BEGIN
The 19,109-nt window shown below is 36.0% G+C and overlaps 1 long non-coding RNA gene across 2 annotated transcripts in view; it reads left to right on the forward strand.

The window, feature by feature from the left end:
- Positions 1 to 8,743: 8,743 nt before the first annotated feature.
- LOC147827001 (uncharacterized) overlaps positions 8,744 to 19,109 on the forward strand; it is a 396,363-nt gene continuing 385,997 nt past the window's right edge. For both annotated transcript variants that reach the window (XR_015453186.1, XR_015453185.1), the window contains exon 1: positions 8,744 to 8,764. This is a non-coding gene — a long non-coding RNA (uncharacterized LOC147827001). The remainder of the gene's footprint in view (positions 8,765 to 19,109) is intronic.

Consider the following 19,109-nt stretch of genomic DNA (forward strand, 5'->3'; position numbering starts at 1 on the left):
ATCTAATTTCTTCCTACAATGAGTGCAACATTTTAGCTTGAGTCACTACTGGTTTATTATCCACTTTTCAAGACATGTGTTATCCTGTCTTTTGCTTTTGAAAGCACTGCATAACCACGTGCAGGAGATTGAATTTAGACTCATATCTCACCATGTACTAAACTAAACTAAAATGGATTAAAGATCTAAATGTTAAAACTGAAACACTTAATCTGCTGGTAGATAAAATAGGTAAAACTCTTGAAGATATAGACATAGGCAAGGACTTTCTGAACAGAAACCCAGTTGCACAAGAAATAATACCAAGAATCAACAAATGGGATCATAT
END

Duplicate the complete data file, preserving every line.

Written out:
The 19,109-nt window shown below is 36.0% G+C and overlaps 1 long non-coding RNA gene across 2 annotated transcripts in view; it reads left to right on the forward strand.

The window, feature by feature from the left end:
- Positions 1 to 8,743: 8,743 nt before the first annotated feature.
- LOC147827001 (uncharacterized) overlaps positions 8,744 to 19,109 on the forward strand; it is a 396,363-nt gene continuing 385,997 nt past the window's right edge. For both annotated transcript variants that reach the window (XR_015453186.1, XR_015453185.1), the window contains exon 1: positions 8,744 to 8,764. This is a non-coding gene — a long non-coding RNA (uncharacterized LOC147827001). The remainder of the gene's footprint in view (positions 8,765 to 19,109) is intronic.

Consider the following 19,109-nt stretch of genomic DNA (forward strand, 5'->3'; position numbering starts at 1 on the left):
ATCTAATTTCTTCCTACAATGAGTGCAACATTTTAGCTTGAGTCACTACTGGTTTATTATCCACTTTTCAAGACATGTGTTATCCTGTCTTTTGCTTTTGAAAGCACTGCATAACCACGTGCAGGAGATTGAATTTAGACTCATATCTCACCATGTACTAAACTAAACTAAAATGGATTAAAGATCTAAATGTTAAAACTGAAACACTTAATCTGCTGGTAGATAAAATAGGTAAAACTCTTGAAGATATAGACATAGGCAAGGACTTTCTGAACAGAAACCCAGTTGCACAAGAAATAATACCAAGAATCAACAAATGGGATCATAT